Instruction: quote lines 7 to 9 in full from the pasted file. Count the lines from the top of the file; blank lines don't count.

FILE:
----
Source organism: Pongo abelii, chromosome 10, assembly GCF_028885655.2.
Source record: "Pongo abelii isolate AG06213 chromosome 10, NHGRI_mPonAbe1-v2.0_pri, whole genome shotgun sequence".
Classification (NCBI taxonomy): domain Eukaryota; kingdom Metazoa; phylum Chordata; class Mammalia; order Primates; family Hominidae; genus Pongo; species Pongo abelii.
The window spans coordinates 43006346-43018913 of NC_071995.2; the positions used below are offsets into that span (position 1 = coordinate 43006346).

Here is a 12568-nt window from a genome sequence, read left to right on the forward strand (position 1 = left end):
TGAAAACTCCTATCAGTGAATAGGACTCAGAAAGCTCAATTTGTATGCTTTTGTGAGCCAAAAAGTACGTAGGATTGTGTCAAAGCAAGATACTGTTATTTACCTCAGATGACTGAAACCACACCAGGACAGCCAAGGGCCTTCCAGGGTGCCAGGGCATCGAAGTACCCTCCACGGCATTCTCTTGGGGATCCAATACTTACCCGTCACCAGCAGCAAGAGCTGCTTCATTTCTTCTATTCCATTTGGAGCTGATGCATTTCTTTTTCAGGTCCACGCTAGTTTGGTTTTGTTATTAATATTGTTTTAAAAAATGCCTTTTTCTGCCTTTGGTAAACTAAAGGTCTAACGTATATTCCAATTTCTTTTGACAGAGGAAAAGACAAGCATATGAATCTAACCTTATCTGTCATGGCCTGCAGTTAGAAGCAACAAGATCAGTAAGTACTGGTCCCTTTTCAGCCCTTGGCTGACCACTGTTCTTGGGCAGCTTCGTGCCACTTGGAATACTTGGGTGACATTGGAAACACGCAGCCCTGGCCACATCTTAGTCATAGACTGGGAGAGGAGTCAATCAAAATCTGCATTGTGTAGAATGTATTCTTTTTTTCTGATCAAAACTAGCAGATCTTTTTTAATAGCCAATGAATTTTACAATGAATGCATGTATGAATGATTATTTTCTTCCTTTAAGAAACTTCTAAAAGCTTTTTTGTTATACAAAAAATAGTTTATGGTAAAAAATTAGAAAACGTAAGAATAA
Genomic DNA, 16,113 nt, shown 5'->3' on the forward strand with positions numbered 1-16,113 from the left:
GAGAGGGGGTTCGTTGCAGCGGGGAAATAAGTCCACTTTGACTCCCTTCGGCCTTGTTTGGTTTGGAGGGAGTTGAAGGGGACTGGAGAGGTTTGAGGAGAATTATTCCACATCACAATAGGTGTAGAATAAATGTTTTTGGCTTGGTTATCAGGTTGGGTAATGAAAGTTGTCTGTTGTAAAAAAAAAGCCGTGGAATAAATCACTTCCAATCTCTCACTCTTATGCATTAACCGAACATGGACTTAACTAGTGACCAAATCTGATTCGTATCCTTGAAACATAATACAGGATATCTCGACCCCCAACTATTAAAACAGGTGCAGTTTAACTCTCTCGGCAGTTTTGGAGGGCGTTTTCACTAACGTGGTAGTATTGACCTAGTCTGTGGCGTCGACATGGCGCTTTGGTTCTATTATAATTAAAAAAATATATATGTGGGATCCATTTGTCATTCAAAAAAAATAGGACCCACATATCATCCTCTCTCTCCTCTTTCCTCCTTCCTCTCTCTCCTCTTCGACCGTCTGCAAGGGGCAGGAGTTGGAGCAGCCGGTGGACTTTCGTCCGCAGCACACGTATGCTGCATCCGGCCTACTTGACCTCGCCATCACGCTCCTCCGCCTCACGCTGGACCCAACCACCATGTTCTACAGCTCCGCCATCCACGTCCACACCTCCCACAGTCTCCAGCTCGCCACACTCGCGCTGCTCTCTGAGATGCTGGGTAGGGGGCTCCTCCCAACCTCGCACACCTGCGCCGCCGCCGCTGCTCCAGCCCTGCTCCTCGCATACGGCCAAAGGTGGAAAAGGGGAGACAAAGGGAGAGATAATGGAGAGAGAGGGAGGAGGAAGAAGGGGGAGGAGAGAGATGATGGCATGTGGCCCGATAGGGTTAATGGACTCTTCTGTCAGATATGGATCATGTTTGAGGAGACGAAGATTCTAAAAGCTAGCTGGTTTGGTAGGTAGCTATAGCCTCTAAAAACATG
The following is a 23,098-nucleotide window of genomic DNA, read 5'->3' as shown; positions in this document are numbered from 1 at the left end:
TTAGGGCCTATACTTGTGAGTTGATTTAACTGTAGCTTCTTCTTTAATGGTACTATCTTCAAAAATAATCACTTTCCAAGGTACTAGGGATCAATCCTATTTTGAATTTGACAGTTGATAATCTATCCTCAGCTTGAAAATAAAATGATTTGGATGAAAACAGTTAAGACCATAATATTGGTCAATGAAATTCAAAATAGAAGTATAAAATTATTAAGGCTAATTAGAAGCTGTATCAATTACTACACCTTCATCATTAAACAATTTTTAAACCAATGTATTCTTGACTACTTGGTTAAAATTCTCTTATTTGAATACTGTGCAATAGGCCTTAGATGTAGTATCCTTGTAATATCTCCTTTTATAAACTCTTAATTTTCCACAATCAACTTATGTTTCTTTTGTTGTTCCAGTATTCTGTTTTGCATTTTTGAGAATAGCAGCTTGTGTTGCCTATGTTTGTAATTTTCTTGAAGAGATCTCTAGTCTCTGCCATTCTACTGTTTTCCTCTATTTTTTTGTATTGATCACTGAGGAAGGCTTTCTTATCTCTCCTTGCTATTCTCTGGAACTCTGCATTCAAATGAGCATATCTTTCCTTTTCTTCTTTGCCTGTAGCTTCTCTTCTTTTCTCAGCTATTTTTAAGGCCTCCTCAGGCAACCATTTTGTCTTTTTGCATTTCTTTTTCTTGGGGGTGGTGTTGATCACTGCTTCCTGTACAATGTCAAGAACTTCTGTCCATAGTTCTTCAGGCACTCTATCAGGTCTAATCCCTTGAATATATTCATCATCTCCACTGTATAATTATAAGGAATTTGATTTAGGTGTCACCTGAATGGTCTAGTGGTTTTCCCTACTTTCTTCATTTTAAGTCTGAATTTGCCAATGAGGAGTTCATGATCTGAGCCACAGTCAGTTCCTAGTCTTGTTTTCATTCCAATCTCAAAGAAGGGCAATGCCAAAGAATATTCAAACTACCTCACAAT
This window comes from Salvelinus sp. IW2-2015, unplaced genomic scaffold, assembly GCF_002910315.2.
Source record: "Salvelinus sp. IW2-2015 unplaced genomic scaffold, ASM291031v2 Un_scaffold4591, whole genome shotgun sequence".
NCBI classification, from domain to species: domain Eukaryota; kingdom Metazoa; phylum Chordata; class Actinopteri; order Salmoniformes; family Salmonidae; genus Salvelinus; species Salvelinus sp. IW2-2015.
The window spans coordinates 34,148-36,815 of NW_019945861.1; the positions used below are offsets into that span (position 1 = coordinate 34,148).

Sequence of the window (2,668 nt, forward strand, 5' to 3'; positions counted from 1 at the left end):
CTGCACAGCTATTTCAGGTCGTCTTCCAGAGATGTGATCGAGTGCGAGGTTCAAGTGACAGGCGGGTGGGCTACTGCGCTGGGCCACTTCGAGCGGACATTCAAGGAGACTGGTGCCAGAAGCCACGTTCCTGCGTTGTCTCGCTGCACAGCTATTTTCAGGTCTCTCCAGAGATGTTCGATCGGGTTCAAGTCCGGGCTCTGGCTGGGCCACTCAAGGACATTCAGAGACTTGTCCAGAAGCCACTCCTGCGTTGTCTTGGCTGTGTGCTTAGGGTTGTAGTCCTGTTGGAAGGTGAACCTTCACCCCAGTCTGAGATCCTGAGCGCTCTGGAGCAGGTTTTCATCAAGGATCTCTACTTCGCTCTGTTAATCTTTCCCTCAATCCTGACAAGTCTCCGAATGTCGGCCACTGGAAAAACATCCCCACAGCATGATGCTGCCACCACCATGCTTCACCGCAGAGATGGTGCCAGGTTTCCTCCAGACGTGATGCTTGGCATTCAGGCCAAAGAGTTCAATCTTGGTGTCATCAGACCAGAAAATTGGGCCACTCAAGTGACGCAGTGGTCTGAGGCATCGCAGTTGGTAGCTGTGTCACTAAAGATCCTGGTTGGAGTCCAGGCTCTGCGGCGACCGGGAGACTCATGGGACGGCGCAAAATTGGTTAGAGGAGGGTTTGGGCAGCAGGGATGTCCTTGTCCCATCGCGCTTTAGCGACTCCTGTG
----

Genomic DNA, 16,113 nt, shown 5'->3' on the forward strand with positions numbered 1-16,113 from the left:
GAGAGGGGGTTCGTTGCAGCGGGGAAATAAGTCCACTTTGACTCCCTTCGGCCTTGTTTGGTTTGGAGGGAGTTGAAGGGGACTGGAGAGGTTTGAGGAGAATTATTCCACATCACAATAGGTGTAGAATAAATGTTTTTGGCTTGGTTATCAGGTTGGGTAATGAAAGTTGTCTGTTGTAAAAAAAAAGCCGTGGAATAAATCACTTCCAATCTCTCACTCTTATGCATTAACCGAACATGGACTTAACTAGTGACCAAATCTGATTCGTATCCTTGAAACATAATACAGGATATCTCGACCCCCAACTATTAAAACAGGTGCAGTTTAACTCTCTCGGCAGTTTTGGAGGGCGTTTTCACTAACGTGGTAGTATTGACCTAGTCTGTGGCGTCGACATGGCGCTTTGGTTCTATTATAATTAAAAAAATATATATGTGGGATCCATTTGTCATTCAAAAAAAATAGGACCCACATATCATCCTCTCTCTCCTCTTTCCTCCTTCCTCTCTCTCCTCTTCGACCGTCTGCAAGGGGCAGGAGTTGGAGCAGCCGGTGGACTTTCGTCCGCAGCACACGTATGCTGCATCCGGCCTACTTGACCTCGCCATCACGCTCCTCCGCCTCACGCTGGACCCAACCACCATGTTCTACAGCTCCGCCATCCACGTCCACACCTCCCACAGTCTCCAGCTCGCCACACTCGCGCTGCTCTCTGAGATGCTGGGTAGGGGGCTCCTCCCAACCTCGCACACCTGCGCCGCCGCCGCTGCTCCAGCCCTGCTCCTCGCATACGGCCAAAGGTGGAAAAGGGGAGACAAAGGGAGAGATAATGGAGAGAGAGGGAGGAGGAAGAAGGGGGAGGAGAGAGATGATGGCATGTGGCCCGATAGGGTTAATGGACTCTTCTGTCAGATATGGATCATGTTTGAGGAGACGAAGATTCTAAAAGCTAGCTGGTTTGGTAGGTAGCTATAGCCTCTAAAAACATG
The following is a 23,098-nucleotide window of genomic DNA, read 5'->3' as shown; positions in this document are numbered from 1 at the left end: